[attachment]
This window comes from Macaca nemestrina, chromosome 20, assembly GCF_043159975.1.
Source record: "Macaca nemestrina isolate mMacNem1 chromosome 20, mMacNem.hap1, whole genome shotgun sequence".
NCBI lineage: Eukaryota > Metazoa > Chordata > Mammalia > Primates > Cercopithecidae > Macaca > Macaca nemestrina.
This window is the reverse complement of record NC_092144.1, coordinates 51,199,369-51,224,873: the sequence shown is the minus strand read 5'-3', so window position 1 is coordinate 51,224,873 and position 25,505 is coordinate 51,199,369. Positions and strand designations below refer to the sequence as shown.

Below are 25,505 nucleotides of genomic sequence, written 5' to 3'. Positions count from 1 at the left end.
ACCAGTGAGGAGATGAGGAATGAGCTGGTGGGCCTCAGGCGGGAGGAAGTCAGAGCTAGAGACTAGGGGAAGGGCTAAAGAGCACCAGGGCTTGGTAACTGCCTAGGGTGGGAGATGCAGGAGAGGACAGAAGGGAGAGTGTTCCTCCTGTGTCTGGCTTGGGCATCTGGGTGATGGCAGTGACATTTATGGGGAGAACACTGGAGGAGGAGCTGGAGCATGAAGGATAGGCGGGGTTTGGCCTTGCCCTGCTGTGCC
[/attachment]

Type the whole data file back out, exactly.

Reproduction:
This window comes from Macaca nemestrina, chromosome 20, assembly GCF_043159975.1.
Source record: "Macaca nemestrina isolate mMacNem1 chromosome 20, mMacNem.hap1, whole genome shotgun sequence".
NCBI lineage: Eukaryota > Metazoa > Chordata > Mammalia > Primates > Cercopithecidae > Macaca > Macaca nemestrina.
This window is the reverse complement of record NC_092144.1, coordinates 51,199,369-51,224,873: the sequence shown is the minus strand read 5'-3', so window position 1 is coordinate 51,224,873 and position 25,505 is coordinate 51,199,369. Positions and strand designations below refer to the sequence as shown.

Below are 25,505 nucleotides of genomic sequence, written 5' to 3'. Positions count from 1 at the left end.
ACCAGTGAGGAGATGAGGAATGAGCTGGTGGGCCTCAGGCGGGAGGAAGTCAGAGCTAGAGACTAGGGGAAGGGCTAAAGAGCACCAGGGCTTGGTAACTGCCTAGGGTGGGAGATGCAGGAGAGGACAGAAGGGAGAGTGTTCCTCCTGTGTCTGGCTTGGGCATCTGGGTGATGGCAGTGACATTTATGGGGAGAACACTGGAGGAGGAGCTGGAGCATGAAGGATAGGCGGGGTTTGGCCTTGCCCTGCTGTGCC